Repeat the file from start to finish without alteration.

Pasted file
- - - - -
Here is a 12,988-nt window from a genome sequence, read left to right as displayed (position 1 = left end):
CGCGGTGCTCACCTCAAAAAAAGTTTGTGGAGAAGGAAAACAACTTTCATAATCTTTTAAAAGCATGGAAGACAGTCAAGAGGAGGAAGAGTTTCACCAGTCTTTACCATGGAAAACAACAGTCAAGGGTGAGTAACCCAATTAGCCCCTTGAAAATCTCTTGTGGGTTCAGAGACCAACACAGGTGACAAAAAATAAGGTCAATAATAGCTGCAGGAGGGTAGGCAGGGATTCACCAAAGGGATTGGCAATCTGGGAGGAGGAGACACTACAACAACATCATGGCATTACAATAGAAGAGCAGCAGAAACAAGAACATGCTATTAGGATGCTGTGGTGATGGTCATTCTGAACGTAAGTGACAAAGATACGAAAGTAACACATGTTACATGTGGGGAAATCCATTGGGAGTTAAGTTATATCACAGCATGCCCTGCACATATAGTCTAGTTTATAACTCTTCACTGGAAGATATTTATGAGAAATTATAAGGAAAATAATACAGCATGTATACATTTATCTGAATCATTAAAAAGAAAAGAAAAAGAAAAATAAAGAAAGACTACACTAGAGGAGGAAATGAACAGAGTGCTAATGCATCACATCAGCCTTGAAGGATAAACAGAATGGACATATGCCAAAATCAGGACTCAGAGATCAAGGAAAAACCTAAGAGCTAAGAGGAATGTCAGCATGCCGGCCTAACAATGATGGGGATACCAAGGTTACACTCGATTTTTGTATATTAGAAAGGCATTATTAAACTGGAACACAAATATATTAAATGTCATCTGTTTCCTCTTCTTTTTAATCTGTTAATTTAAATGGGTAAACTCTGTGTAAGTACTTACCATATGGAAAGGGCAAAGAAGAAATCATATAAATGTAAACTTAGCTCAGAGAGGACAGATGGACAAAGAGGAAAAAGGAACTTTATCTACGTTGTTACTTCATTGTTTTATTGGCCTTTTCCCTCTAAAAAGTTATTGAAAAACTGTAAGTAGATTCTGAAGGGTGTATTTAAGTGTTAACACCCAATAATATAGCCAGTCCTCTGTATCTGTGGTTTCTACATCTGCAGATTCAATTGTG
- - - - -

Here is a 12,988-nt window from a genome sequence, read left to right as displayed (position 1 = left end):
CGCGGTGCTCACCTCAAAAAAAGTTTGTGGAGAAGGAAAACAACTTTCATAATCTTTTAAAAGCATGGAAGACAGTCAAGAGGAGGAAGAGTTTCACCAGTCTTTACCATGGAAAACAACAGTCAAGGGTGAGTAACCCAATTAGCCCCTTGAAAATCTCTTGTGGGTTCAGAGACCAACACAGGTGACAAAAAATAAGGTCAATAATAGCTGCAGGAGGGTAGGCAGGGATTCACCAAAGGGATTGGCAATCTGGGAGGAGGAGACACTACAACAACATCATGGCATTACAATAGAAGAGCAGCAGAAACAAGAACATGCTATTAGGATGCTGTGGTGATGGTCATTCTGAACGTAAGTGACAAAGATACGAAAGTAACACATGTTACATGTGGGGAAATCCATTGGGAGTTAAGTTATATCACAGCATGCCCTGCACATATAGTCTAGTTTATAACTCTTCACTGGAAGATATTTATGAGAAATTATAAGGAAAATAATACAGCATGTATACATTTATCTGAATCATTAAAAAGAAAAGAAAAAGAAAAATAAAGAAAGACTACACTAGAGGAGGAAATGAACAGAGTGCTAATGCATCACATCAGCCTTGAAGGATAAACAGAATGGACATATGCCAAAATCAGGACTCAGAGATCAAGGAAAAACCTAAGAGCTAAGAGGAATGTCAGCATGCCGGCCTAACAATGATGGGGATACCAAGGTTACACTCGATTTTTGTATATTAGAAAGGCATTATTAAACTGGAACACAAATATATTAAATGTCATCTGTTTCCTCTTCTTTTTAATCTGTTAATTTAAATGGGTAAACTCTGTGTAAGTACTTACCATATGGAAAGGGCAAAGAAGAAATCATATAAATGTAAACTTAGCTCAGAGAGGACAGATGGACAAAGAGGAAAAAGGAACTTTATCTACGTTGTTACTTCATTGTTTTATTGGCCTTTTCCCTCTAAAAAGTTATTGAAAAACTGTAAGTAGATTCTGAAGGGTGTATTTAAGTGTTAACACCCAATAATATAGCCAGTCCTCTGTATCTGTGGTTTCTACATCTGCAGATTCAATTGTG